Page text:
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Intellectual property and your estate: What to consider


Intellectual property and your estate: What to consider

| Aug 16, 2020 | estate planning |

One of the most valuable assets anyone can own in this era is their intellectual property rights. Generally, all of those intellectual properties become part of your estate once you die.

Protecting those assets after your death can be a big job, so it’s important to learn as much as you can about your options.

What kinds of intellectual property do you have?

Your intellectual property can include things like:

  • Copyrights
  • Patents
  • Designs
  • Programs
  • Trademarks

If you’re an artist, an inventor, a writer or a programmer, for example, you may have a significant body of work that’s already been protected one way or another. However, you may also have a great deal of work that’s unpublished or undeveloped. Everything from your sketches to your notes could be part of the intellectual property you leave to your heirs.

The bigger your body of work, the more valuable it may be. There’s also the possibility that your work may increase in value once you are gone — so that’s another thing to consider.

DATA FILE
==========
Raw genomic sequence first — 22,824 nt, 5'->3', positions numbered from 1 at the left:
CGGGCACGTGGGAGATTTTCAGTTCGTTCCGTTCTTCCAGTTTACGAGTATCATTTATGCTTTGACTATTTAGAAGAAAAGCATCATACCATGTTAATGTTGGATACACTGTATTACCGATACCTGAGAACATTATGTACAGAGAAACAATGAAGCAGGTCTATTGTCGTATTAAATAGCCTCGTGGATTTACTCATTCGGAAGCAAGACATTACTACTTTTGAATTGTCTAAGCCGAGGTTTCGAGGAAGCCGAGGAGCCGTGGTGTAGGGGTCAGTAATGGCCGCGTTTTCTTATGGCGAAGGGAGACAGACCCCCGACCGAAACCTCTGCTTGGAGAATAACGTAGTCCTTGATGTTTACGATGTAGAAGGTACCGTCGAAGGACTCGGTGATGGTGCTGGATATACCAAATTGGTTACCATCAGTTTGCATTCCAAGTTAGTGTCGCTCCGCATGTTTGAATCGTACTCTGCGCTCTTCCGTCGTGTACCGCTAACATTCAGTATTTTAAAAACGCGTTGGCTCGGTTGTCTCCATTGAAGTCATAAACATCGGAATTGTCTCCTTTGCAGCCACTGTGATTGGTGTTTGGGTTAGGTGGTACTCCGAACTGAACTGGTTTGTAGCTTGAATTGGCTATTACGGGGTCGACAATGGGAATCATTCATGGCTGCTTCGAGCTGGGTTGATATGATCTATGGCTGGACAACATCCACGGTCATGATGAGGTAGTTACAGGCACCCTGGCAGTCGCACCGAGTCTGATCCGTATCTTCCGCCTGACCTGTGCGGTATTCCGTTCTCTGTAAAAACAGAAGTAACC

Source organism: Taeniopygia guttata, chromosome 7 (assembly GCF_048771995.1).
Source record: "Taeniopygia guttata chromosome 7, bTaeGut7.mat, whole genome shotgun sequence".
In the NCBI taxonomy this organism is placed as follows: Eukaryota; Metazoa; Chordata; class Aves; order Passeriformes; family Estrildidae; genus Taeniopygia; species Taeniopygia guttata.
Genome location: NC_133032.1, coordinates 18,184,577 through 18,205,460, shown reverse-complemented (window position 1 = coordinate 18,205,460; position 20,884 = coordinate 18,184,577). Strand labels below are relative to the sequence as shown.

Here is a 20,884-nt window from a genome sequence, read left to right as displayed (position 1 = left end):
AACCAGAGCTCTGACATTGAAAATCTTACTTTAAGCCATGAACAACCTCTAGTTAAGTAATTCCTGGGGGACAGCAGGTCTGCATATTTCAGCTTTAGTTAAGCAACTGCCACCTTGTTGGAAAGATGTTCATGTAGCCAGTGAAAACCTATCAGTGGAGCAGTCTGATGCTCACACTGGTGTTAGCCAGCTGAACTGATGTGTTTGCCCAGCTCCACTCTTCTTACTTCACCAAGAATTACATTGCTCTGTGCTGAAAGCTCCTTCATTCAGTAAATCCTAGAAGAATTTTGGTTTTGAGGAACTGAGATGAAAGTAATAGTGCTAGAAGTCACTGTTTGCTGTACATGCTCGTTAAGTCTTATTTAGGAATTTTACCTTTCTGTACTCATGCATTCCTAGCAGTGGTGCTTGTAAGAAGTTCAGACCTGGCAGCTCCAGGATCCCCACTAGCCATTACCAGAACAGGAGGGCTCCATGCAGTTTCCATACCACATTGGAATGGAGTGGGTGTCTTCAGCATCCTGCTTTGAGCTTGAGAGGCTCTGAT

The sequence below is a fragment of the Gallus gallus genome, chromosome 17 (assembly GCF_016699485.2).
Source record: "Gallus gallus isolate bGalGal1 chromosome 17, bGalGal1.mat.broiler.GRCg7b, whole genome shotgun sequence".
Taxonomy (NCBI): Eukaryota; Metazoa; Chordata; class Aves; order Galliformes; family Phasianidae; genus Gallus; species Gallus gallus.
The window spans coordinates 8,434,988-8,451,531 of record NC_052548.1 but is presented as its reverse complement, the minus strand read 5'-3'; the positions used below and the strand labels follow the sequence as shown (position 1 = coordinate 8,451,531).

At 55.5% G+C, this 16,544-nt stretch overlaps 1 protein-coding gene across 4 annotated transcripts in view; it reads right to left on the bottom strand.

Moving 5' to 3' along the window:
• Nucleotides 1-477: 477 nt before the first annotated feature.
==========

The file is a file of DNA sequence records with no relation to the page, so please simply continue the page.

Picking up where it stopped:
What kinds of things must be considered?

Before you decide what to pass on, you must determine what can be passed on. Some intellectual property may have limited rights when it comes to how ownership can change. Others must be transferred to their new owners very carefully to avoid legal trouble.

There’s also the question of the value of your intellectual property. You may want to make plans that will allow your executor to decide what should be published, what shouldn’t and the timetable for any future publications. Your chosen executor should have the financial savvy to make sure that appraisals are done on your intellectual property and the assets managed in a way that most benefits your heirs and your legacy.

Because intellectual property is so important to your estate, it’s wise to start making decisions about how you want things handled after your death as soon as possible.